Particularly encouraging is that it was Pope Francis who has asked for Bishop Lobinger to report to him. The Vatican is seriously looking at this model.
It is at this point that I sense the day tripper in me has to recognise that the inspirational material presented by David and the hope engendered by the ACP and other reform movements poses a serious question to me as an ACTA member: How do I/we promote / contribute to / agitate for renewal and reform at the local and Diocesan level?
ACTA’s role is not to present a list of demands or suggestions for this or that change: there are many worthy reform groups who focus on particular issues; nor is it our role to offer criticisms or solutions from the side-lines or the imagined moral or theological high ground. We are a grassroots movement made up of parishioners who want to contribute to the renewal of the church from our position in the pew. Of course, there are many obstacles to lay people being involved in truly collaborative ministry, some institutional and some to do with lay people themselves, so it would perhaps be unrealistic to set out a plan of action. We do, however, need to understand and promote an understanding of the ‘priesthood of the people, (1 Pet 2:5,9, Catechism, para 1546). Professor John Sullivan’s talk, ‘Being disciples in a changing church’, gave the theological and scriptural framework for this. John’s talk drew out how the church would look and operate differently if its authenticity came from a community of Christ, not from structures. In this community, people are not passive, anonymous congregations receiving from an outside source, but as disciples, they receive their mission and guidance from the risen Jesus. He described how such communities would offer ‘A story to enter, a language to speak, a group to belong to, a way to pray, a work to undertake.’
The talks and the discussions were challenging because they were uplifting. They did not invite us to look at the familiar problems of our church with jaded or cynical eyes, nor did they invite us to look for faults in other people. Tony Flannery invited us to look at the problems of a church where the priests are isolated with one compassionate eye on their welfare and impossible workload and one searching eye looking outwards from the empty pews. David Mcloughlin invited us to look with one eye on the past, to a church built around spirit-filled people who expected to serve and to build the community, and the other eye on a present model which makes it possible to renew parish structures along these lines. John Sullivan invited us to look to our relationship with Christ as the foundation of the church, so that, as living stones, we are able to respond to the promptings of the Spirit in our secular society by working towards a community of shared leadership and shared authority, as inspired by Vatican II and demanded by Jesus of his disciples.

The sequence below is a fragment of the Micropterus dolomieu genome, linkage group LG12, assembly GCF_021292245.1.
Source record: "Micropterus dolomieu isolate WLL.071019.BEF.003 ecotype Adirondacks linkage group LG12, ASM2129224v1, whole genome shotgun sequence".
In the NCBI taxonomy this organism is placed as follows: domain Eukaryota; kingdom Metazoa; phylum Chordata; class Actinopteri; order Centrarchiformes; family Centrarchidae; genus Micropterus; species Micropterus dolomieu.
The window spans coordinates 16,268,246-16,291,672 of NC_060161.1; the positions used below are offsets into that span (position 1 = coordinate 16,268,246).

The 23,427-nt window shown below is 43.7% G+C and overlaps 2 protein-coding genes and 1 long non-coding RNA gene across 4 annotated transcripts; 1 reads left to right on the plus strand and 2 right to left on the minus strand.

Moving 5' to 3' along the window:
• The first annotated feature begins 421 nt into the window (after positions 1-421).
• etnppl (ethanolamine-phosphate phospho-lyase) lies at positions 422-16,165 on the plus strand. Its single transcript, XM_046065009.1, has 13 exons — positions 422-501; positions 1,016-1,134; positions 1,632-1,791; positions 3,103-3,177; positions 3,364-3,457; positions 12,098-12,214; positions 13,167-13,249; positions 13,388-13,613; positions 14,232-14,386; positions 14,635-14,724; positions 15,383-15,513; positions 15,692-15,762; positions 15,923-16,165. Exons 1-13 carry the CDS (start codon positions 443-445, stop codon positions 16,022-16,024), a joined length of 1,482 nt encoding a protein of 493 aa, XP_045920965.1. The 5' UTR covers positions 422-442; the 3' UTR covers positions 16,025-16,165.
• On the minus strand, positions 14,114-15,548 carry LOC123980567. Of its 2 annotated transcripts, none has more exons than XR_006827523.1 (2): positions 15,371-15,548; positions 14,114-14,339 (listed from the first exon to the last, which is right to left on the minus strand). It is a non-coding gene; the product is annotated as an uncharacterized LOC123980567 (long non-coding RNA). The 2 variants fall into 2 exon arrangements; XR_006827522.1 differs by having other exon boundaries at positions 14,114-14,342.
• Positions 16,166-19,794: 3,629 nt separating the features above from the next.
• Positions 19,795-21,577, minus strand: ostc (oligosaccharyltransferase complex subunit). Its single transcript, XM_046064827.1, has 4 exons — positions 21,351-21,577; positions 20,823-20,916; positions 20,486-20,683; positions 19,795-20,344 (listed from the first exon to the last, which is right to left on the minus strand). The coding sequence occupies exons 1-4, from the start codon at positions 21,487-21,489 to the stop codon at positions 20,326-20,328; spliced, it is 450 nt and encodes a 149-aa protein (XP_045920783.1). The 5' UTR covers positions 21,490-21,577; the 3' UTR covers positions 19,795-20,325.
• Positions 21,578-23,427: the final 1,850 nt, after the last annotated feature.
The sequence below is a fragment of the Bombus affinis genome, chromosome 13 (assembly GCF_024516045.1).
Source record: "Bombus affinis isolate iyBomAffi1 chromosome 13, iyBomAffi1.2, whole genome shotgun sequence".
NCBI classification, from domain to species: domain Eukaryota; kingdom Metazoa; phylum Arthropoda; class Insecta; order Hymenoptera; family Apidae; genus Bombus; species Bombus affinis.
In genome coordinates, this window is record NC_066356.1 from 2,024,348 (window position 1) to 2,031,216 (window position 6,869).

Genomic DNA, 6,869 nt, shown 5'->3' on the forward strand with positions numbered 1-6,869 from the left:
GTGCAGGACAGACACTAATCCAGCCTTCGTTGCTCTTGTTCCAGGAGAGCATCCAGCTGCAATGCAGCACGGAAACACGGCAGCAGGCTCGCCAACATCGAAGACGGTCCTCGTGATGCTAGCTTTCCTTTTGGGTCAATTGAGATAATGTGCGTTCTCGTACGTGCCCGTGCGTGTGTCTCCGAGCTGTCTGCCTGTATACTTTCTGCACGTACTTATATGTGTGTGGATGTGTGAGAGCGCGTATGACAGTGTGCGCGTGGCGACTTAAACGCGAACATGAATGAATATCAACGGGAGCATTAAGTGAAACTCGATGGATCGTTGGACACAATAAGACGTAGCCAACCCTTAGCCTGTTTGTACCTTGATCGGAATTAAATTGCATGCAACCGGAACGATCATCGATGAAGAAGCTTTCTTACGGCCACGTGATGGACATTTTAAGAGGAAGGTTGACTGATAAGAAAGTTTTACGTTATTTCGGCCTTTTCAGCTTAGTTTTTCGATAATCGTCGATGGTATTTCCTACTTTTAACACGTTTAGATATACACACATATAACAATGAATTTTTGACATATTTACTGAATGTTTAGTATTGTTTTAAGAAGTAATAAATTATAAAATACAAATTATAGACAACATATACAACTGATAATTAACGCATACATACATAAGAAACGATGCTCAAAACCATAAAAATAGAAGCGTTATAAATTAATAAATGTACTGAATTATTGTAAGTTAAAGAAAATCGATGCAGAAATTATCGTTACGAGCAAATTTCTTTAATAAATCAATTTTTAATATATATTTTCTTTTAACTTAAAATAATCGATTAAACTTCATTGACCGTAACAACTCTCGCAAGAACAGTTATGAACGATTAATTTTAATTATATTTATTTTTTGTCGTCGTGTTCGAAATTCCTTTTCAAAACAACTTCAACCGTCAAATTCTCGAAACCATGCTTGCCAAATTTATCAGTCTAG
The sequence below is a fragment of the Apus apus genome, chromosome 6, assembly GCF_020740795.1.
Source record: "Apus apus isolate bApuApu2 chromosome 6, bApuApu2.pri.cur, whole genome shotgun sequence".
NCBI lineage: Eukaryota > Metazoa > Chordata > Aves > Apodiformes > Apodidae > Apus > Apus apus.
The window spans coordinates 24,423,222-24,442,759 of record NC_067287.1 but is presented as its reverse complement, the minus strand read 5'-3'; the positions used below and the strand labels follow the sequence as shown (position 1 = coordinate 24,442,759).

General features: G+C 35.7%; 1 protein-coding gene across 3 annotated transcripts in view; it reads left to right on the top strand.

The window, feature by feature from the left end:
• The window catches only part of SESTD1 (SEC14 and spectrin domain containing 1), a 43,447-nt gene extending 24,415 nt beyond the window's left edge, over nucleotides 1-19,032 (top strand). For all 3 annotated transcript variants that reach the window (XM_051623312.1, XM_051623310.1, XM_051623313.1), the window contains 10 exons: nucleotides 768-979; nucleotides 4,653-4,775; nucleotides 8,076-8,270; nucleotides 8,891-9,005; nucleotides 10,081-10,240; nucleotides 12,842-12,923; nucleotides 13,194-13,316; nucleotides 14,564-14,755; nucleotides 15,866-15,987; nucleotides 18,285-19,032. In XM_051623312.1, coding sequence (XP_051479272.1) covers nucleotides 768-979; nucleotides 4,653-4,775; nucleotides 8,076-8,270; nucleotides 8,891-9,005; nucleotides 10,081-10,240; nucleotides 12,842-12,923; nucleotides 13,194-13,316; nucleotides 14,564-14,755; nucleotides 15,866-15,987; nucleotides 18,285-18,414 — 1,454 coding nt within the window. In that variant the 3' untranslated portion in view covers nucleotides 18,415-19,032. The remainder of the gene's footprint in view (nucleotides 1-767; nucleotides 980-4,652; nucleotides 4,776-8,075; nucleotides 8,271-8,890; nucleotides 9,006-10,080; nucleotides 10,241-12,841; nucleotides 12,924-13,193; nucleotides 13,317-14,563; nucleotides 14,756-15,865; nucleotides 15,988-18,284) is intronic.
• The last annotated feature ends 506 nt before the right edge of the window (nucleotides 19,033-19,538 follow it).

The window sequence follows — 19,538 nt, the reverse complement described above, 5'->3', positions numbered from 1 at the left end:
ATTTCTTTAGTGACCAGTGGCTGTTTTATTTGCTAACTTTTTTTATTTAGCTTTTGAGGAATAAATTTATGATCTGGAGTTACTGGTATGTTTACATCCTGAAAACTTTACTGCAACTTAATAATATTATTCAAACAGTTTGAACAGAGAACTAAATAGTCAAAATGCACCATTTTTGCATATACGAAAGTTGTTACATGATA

These many perspectives allowed us to see the problems and the potential clearly. Looking to our radical Scriptural roots allows us to spot tables which need overturning so that the church can be a house of prayer, shaped by Pope Francis’ call for a renewed relationship with Christ rather than relationships dictated by structures that are the product of a relatively recent part of our tradition.
As parishioners who are ACTA members, we have been given an insight into how our church could be. Or responsibility, then, is to bring this potential and models to parish meetings and to individual conversations; as ACTA groups in the different diocese, we must offer talks, meetings, workshops or any other channels of communication to open up the possibilities for a renewed church based on the theological and ecclesial underpinning gleaned from this powerful day.
Martin Bennett (Chair)